When it comes to car accidents, this is a common term that most people believe they have  concrete understanding of. But if you were involved in an incident involving motor vehicles, the language you use in your personal injury claim needs careful and very specific attention. The term “car accident” carries ambiguous connotations that most people don’t realize, especially if they’re involved in a personal injury claim.

There is some gray area surrounding what is considered a car accident versus a car collision. In this article we’ll break down both terms to help ensure you know which language and term is most appropriate for your personal injury claim.

 

So, how are car accidents defined?

When we refer to accidents, the common definition is that they are unintentional, something that occured but could not be foreseen or prepared for and done without intent, malice or premeditation. But for incidents that could have been prevented but were caused by someone’s actions and choices, these should be referred to as a crash or collision but not an accident. When one vehicle hits, sideswipes, careens or collides with another vehicle, this should be called a collision.

The implication of calling and labelling  an incident an accident, it gives off the impression and leads people to believe that no particular person or people are responsible for what happened. It goes under the guise that the incident simply happened without cause.

Insurance companies in particular like to use accidents in their terminology. But this is very misleading since the majority of “accidents” on the road occur because someone wasn’t following the rules of the road and caused a crash. The person at fault for the crash may have not intended for the collision to occur, but even on a small level they understood their actions could result in a collision and chose to continue their actions regardless.  This means that the liability for collision and any damage resulting from it, remains with them and they should be held responsible. It’s arguable that the majority of collisions could have been avoided if not for negligent or distracted drivers.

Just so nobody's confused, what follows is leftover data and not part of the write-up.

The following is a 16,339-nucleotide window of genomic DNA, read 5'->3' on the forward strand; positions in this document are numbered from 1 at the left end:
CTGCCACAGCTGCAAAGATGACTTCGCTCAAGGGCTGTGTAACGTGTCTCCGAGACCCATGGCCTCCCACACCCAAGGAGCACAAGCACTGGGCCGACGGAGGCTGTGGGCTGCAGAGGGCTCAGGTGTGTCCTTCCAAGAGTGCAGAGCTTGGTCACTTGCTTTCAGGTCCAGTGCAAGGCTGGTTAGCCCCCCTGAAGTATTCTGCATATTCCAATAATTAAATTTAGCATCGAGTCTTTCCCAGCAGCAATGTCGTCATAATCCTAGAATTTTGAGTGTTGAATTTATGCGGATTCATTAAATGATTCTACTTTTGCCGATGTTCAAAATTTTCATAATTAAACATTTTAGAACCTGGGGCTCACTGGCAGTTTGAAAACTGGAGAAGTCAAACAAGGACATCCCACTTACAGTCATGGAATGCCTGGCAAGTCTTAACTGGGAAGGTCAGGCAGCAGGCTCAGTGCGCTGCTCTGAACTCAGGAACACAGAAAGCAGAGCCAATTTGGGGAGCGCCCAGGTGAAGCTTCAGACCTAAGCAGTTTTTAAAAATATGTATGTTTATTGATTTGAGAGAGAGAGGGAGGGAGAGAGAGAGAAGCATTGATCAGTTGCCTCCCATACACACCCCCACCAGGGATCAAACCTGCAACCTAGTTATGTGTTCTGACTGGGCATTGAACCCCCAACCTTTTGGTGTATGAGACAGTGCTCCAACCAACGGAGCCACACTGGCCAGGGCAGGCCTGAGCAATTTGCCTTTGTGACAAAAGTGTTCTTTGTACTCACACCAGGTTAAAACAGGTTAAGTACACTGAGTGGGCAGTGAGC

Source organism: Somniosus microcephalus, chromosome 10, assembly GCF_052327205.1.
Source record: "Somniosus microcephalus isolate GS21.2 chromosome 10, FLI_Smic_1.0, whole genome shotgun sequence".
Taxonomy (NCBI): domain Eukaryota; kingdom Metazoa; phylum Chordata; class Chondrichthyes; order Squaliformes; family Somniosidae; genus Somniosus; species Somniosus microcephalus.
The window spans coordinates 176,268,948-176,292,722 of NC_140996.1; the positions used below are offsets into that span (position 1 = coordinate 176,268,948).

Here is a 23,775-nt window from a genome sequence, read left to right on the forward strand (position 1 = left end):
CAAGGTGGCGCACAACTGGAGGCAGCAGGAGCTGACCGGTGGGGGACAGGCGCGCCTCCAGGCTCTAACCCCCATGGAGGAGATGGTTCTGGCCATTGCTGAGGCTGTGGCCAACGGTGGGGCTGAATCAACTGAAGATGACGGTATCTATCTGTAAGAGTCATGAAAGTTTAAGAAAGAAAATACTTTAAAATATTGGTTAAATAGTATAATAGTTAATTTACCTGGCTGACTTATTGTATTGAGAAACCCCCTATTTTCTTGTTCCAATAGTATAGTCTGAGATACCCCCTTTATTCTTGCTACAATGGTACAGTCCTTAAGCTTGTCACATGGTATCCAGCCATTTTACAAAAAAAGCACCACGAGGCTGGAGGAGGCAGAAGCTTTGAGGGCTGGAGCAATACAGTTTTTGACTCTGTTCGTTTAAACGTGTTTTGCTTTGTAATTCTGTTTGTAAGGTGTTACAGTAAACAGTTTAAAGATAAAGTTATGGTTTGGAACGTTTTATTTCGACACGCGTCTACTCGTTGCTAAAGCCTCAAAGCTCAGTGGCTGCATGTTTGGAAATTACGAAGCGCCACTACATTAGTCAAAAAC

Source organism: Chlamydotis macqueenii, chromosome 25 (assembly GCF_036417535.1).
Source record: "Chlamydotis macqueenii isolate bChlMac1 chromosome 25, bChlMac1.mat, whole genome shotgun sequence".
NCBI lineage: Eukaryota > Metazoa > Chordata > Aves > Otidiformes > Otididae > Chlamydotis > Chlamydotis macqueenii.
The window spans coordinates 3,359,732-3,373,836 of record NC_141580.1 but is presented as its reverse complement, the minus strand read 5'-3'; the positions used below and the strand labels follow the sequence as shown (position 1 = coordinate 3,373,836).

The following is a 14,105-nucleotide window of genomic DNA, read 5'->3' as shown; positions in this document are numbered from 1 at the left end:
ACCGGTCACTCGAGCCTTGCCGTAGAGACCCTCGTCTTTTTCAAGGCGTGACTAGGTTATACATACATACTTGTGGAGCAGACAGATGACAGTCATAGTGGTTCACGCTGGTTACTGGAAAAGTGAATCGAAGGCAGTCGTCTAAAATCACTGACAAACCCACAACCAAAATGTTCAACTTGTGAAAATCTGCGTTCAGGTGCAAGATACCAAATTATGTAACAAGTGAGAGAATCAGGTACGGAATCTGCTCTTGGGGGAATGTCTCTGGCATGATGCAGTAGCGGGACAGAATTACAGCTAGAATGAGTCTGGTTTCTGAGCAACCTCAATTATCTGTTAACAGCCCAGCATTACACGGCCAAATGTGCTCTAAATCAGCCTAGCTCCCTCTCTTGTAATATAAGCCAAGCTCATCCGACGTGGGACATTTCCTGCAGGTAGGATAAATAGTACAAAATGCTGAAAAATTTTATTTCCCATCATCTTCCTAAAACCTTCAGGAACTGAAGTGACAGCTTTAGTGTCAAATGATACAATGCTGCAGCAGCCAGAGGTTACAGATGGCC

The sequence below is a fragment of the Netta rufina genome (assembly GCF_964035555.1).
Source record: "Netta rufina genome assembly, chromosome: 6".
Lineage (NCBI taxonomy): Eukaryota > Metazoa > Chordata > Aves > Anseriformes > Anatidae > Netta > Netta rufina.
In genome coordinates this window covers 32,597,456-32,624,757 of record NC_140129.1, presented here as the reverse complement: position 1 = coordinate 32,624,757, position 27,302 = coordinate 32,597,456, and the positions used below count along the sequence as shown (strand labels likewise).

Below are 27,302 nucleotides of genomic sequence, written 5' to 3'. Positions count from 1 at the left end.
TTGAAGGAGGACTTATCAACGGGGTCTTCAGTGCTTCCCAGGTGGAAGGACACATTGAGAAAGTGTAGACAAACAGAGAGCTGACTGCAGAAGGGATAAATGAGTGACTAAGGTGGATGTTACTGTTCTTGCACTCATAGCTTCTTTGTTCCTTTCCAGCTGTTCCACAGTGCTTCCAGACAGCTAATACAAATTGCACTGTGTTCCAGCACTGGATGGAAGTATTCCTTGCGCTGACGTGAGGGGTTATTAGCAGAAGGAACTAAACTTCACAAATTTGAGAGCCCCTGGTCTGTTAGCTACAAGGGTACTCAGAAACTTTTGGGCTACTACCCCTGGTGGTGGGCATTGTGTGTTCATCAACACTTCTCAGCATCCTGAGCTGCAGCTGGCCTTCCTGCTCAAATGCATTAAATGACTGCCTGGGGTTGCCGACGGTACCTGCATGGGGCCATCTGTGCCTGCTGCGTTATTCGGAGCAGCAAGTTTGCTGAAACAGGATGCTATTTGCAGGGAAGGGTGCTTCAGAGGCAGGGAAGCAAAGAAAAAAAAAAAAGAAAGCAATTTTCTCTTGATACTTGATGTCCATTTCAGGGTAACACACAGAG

How are car collisions defined?

When a significant vehicle collision occurs that causes serious personal injuries, it’s evident that the person who caused the collision violated the laws of the road and therefore should be held liable and accountable for their conduct.

This is why it’s important to not refer to the conduct of the at-fault driver, who caused your injuries, as if it were a mistake or refer to the collision as an accident. In the larger scheme of things, if this was truly an “accident”, the law would not hold anyone responsible. The law requires that legal liability be established on the basis of fault.

 

How Does This Affect My Personal Injury Case?

Since there is a difference between the definitions of a collision and accident, how you use these terminologies in your personal injury case will play a significant role in settling your case.

More often than not, an accident is the result of someone’s negligence and injury lawyers will prefer to use other terms to describe it such as collision, crash or even wreck when defining and describing a client’s automotive personal injury claim. This is why if you were injured in a crash, it’s very important to understand the differences between the two terms and discuss them with your attorney on which term best suits your injury claim.

 

Why Insurance Companies Prefer Using Accident over Crash

Insurance companies can be notorious for playing  off the misconception that many people hold with the definition of the word accident. They will then use this non-intentional connotation to try to sway and downplay the severity of certain personal injury claims. Using the word accident is a common tactic that is used to minimize the fault of the at-fault or negligent party, as well as their client.

 

In conclusion

This is why it’s important to be careful with the terminology you use when describing and addressing your personal injury claim. Many of the common misconceptions that the general  public have can seriously affect the outcome of their claims, many people inadvertently damage their own case without even realizing it.

The best way to help ensure your personal injury claim has the best chance of getting you the outcome you want is to utilize the resources around you . Whether that’s consulting with a personal injury lawyer or even going the next step and hiring one to represent you, this is one of the best resources to help avoid damaging your claim  by using the wrong terminology.